Quantcast
Search for a Met publication (from 1964)
Publication type


Thematic category


Collection / Department


Format
Court and Cosmos: The Great Age of the Seljuqs
Canby, Sheila R., Deniz Beyazit, Martina Rugiadi, and A. C. S. Peacock (2016)
This title is in print.
Description

Rising from humble origins as Turkish tribesmen, the powerful and culturally prolific Seljuqs—an empire whose reach extended from Central Asia to the eastern Mediterranean—dominated the Islamic world from the eleventh to the fourteenth century. Court and Cosmos: The Great Age of the Seljuqs examines the roots and impact of this formidable dynasty, featuring some 250 objects as evidence of the artistic and cultural flowering that occurred under Seljuq rule.

Beginning with an historical overview of the empire, from its early advances into Iran and northern Iraq to the spread of its dominion into Anatolia and northern Syria, Court and Cosmos illuminates the splendor of Seljuq court life. This aura of luxury extended to a sophisticated new elite, as both sultans and city dwellers acquired dazzling glazed ceramics and metalwork lavishly inlaid with silver, copper, and gold. Advances in science and technology found parallels in a flourishing interest in the arts of the book, underscoring the importance the Seljuqs placed on the scholarly and literary life. At the same time, the unrest that accompanied warfare between the Seljuqs and their enemies as well as natural disasters and unexplainable celestial phenomena led people to seek solace in magic and astrology, which found expression in objects adorned with zodiacal and talismanic imagery. These popular beliefs existed alongside devout adherence to Islam, as exemplified by exquisitely calligraphed Qur’ans and an array of building inscriptions and tombstones bearing verses from the holy book.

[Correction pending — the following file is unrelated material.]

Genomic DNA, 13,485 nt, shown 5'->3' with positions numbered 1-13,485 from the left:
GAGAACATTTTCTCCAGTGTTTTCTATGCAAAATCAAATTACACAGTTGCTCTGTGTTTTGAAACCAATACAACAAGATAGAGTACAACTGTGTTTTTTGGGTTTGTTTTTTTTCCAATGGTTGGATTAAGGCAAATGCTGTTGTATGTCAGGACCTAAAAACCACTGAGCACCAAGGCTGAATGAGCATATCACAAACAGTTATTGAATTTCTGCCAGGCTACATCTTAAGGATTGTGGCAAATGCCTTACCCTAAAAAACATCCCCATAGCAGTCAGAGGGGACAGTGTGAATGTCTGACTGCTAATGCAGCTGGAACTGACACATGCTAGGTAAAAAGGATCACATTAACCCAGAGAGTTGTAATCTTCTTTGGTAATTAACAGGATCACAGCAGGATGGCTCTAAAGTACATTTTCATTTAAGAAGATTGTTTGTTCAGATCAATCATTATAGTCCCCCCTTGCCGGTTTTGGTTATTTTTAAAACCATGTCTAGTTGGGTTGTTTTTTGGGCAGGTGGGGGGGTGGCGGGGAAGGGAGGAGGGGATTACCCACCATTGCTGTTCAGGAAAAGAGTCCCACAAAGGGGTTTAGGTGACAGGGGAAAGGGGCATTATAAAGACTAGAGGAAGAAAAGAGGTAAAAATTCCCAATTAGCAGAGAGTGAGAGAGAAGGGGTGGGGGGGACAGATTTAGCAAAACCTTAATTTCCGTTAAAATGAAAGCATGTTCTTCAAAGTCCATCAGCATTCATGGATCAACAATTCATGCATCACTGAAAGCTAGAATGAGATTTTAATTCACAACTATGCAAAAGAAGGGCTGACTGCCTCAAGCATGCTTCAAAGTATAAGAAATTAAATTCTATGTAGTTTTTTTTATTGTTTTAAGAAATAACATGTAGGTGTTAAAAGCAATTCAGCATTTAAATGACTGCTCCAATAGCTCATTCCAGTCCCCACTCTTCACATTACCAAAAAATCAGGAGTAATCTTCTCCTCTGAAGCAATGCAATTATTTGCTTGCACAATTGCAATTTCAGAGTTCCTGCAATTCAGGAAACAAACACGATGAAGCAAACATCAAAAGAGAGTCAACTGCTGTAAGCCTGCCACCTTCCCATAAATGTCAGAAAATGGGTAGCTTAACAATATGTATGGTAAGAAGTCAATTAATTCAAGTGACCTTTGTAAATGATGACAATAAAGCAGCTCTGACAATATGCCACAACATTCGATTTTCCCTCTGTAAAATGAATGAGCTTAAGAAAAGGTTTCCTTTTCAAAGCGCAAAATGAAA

The great age of the Seljuqs was one that celebrated magnificence, be it of this world or in the celestial realm. By revealing the full breadth of their artistic achievement, Court and Cosmos provides an invaluable record of the Seljuqs’ contribution to the cultural heritage of the Islamic world.

Table of contents
About the authors
Tags

The Metropolitan Museum of Art LogoEmail

Type the CAPTCHA word: